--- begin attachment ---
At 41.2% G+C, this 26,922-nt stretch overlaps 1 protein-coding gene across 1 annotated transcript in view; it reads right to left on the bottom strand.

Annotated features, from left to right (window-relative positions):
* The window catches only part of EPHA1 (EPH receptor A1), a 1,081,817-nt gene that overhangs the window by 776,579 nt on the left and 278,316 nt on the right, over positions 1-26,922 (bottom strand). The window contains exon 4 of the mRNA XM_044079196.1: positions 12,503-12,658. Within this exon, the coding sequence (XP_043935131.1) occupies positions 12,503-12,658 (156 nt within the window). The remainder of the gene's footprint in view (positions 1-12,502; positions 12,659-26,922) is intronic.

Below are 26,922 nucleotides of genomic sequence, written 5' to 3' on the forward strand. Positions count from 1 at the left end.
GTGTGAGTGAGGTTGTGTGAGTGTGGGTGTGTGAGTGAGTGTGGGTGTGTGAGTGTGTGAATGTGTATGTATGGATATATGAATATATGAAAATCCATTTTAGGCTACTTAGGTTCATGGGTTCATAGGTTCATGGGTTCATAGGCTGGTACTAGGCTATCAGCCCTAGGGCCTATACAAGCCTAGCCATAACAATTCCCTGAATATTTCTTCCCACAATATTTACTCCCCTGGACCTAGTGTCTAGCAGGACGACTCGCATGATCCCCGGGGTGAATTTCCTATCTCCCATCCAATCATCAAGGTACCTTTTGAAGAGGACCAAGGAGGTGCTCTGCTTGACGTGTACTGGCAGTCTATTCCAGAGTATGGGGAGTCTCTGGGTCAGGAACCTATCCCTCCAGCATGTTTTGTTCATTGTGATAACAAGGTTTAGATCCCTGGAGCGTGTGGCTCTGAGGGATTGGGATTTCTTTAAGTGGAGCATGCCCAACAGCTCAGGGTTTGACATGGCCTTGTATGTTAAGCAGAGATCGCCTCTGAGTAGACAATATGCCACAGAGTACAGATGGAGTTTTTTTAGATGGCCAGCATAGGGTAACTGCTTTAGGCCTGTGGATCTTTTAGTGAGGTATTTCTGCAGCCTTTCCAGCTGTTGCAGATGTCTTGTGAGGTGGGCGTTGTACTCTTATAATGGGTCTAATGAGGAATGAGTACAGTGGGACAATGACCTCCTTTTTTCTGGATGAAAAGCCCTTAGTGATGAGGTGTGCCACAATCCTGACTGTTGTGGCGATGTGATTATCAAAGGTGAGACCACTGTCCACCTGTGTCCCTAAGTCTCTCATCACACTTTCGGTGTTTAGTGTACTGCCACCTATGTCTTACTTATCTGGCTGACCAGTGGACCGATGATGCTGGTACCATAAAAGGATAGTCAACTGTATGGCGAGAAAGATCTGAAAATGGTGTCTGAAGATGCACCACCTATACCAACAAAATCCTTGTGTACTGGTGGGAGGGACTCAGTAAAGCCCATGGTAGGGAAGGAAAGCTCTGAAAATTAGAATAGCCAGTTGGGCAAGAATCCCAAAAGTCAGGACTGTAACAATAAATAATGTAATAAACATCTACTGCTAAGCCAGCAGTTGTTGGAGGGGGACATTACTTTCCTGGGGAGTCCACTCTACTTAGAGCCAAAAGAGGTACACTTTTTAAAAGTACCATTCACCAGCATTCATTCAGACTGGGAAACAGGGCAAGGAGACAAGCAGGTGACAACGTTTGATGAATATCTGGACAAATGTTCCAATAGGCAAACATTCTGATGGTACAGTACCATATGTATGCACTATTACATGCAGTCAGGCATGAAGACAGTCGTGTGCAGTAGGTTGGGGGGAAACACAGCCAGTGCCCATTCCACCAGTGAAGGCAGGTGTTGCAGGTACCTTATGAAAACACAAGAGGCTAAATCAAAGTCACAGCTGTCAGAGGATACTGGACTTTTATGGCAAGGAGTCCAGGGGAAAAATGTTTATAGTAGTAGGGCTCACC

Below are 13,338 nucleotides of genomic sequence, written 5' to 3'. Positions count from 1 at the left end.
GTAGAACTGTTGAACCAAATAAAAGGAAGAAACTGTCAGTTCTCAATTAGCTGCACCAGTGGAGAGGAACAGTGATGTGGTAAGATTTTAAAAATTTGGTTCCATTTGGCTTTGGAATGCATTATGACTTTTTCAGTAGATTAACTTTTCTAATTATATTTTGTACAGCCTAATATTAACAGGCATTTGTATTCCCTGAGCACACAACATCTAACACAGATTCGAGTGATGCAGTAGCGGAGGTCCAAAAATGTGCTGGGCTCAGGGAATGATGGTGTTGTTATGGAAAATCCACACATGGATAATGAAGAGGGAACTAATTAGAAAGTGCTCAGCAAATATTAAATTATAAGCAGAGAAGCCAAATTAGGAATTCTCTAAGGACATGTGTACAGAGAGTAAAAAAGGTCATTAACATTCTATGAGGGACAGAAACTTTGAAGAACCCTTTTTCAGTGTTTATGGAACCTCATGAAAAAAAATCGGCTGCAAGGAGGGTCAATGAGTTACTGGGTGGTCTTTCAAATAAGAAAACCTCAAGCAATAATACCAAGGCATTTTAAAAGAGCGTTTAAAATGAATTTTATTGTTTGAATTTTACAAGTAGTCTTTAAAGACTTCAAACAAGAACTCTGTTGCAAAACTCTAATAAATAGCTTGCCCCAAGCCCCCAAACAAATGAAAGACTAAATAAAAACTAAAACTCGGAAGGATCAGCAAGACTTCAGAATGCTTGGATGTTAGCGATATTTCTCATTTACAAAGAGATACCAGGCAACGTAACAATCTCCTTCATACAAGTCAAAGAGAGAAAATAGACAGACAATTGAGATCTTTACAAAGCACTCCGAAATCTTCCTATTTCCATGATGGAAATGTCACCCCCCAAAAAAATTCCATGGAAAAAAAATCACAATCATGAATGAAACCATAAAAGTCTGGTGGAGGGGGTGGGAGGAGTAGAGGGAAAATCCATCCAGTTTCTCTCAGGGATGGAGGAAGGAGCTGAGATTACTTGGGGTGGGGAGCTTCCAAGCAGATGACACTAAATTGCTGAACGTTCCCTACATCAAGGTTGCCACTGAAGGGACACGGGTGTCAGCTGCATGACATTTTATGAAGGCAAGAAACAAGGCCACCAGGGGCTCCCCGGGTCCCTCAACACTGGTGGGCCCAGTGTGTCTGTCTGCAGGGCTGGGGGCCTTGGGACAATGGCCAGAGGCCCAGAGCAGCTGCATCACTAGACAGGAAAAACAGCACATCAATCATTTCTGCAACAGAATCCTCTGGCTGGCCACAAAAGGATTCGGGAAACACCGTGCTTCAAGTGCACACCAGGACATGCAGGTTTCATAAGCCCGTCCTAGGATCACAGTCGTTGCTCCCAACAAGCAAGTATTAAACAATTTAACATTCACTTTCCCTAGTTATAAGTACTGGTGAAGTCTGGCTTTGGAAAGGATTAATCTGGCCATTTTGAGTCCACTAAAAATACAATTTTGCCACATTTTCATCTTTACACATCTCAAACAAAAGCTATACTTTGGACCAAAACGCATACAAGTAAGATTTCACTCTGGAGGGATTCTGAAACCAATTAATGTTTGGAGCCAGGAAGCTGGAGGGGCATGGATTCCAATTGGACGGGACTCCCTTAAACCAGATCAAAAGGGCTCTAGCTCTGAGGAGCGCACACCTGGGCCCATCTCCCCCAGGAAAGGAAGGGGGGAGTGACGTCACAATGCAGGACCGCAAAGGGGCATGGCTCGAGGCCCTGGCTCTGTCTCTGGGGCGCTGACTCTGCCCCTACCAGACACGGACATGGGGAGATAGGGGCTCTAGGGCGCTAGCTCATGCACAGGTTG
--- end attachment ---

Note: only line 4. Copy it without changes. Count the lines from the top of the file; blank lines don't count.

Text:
Below are 26,922 nucleotides of genomic sequence, written 5' to 3' on the forward strand. Positions count from 1 at the left end.